The question remains whether a dispersive or cohesive viscosurgical device (OVD) would be preferred. To maintain the space without a quick egress of the OVD during manipulation, a dispersive may be best. However, to viscodissect behind the lens initially with easy removal afterward, a cohesive is best.
Dr. Henderson, however, noted that in order for the case to be successful, other variables need consideration. In this case, because the incision construction was not ideal as tri- or bi-planar, she encountered an iris prolapse.
“Fortunately, the iris stayed dilated even with the prolapse,” Dr. Henderson said.
Posterior capsule intact
After the lens nucleus was removed, the posterior capsule appeared intact. Dr. Henderson proceeded to remove the epinucleus, but it remained stuck.
She attempted a hydrodissection and at that point, the posterior capsule ruptured, she said. She carefully injected OVD to stabilize the eye before removing the phaco tip.
Recent: When challenges arise in ruptured posterior capsules
“The good news is there’s no vitreous coming forward in post-vitrectomy eyes,” she said. “But the bad news is that there’s no support.”
Dr. Henderson used a chondroitin sulfate OVD to inject underneath the fragment and elevate it with a cannula. She then used a vitrector to clean up any residual cortical material that is warranted even in post-vitrectomy eyes.
In eyes like these, “if there is a rapid onset cataract, you have to be worried,” Dr. Henderson explained. “Look at the formation of the cataract. If the posterior aspect of the cataract is irregular, it is possible that there is a weakening of the posterior capsule. Always skip the hydrodissection; even after the nucleus is removed it is probably best not to hydrodissect with balanced salt solution.”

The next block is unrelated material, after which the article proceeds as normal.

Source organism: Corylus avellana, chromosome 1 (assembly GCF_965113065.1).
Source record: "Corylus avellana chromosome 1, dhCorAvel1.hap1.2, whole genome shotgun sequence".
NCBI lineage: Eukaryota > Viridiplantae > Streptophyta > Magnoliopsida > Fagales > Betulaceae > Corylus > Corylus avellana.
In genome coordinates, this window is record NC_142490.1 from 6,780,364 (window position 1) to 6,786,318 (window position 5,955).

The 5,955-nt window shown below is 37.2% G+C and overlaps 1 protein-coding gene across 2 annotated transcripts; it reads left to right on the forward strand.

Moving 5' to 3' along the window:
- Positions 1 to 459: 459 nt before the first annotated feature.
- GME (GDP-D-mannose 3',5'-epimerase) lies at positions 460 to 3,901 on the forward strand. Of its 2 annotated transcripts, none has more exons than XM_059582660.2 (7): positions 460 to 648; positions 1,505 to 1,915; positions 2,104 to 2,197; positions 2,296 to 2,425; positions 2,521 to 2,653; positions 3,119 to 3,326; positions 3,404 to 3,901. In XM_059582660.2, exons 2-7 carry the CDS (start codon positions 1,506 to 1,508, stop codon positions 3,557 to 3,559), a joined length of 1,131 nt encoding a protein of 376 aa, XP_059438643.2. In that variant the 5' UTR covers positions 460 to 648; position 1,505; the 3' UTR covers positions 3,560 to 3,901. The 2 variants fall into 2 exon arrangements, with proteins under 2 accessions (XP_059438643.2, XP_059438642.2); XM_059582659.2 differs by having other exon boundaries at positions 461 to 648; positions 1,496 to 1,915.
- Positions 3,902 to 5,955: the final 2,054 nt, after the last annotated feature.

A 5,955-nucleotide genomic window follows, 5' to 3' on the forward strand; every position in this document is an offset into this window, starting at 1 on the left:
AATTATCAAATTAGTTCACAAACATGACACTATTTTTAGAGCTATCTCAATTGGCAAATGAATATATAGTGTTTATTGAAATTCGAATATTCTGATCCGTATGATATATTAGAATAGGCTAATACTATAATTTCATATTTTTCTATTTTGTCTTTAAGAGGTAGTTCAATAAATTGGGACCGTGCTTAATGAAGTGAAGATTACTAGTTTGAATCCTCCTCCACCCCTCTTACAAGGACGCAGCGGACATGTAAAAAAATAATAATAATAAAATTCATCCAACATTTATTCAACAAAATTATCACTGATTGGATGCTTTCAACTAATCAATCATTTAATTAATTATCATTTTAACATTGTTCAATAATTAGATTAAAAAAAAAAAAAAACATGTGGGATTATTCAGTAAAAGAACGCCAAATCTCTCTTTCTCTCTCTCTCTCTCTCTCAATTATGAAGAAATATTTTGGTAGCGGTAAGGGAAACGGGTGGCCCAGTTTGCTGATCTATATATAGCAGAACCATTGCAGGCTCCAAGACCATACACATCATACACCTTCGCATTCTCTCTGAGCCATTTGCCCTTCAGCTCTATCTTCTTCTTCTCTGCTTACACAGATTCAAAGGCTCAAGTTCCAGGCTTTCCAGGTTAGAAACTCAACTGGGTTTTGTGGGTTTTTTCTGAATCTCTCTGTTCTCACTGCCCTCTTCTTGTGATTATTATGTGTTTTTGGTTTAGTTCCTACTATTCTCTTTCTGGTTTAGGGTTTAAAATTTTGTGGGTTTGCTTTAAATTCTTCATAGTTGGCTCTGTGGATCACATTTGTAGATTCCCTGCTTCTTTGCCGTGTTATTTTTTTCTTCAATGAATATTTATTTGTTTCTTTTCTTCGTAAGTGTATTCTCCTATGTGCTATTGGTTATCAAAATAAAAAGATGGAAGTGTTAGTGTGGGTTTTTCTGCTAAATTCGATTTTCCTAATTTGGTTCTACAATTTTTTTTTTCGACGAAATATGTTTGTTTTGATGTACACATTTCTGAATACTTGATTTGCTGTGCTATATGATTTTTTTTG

Related: Everything you need to know about adjustable IOLs after cataract surgery
Finally, after the cataract surgery is complete and if there is retained nucleus, the cataract surgeon and referring retina specialist should work in unison to determine the best follow-up plan. Follow-up should be a few weeks after the surgery.
Surgeons might also consider using steroids for a few weeks to control the inflammation. If the epinucleus fragment is large, it may cause patients visual disturbances or floaters that would warrant an earlier removal, the panelists added.
Dr. Crandall pointed out that intraoperatively, staining could help since it is variable how the eye will react. If surgeons opt to hydrodissect, it is “highly recommended” to proceed slowly and hydrodelineate if necessary. He added that using a low-flow pattern so the surgical occlusion will not pop the bag is another little trick.
Capsule complications: Experience with a single-use silicone I/A tip
Bonnie An Henderson, MD
Dr. Henderson is a consultant to Abbott Medical Optics, Alcon Laboratories, Bausch + Lomb, ClarVista, Regeneron Pharmaceuticals, and Stealth. She also holds a patent with Massachusetts Eye and Ear Infirmary.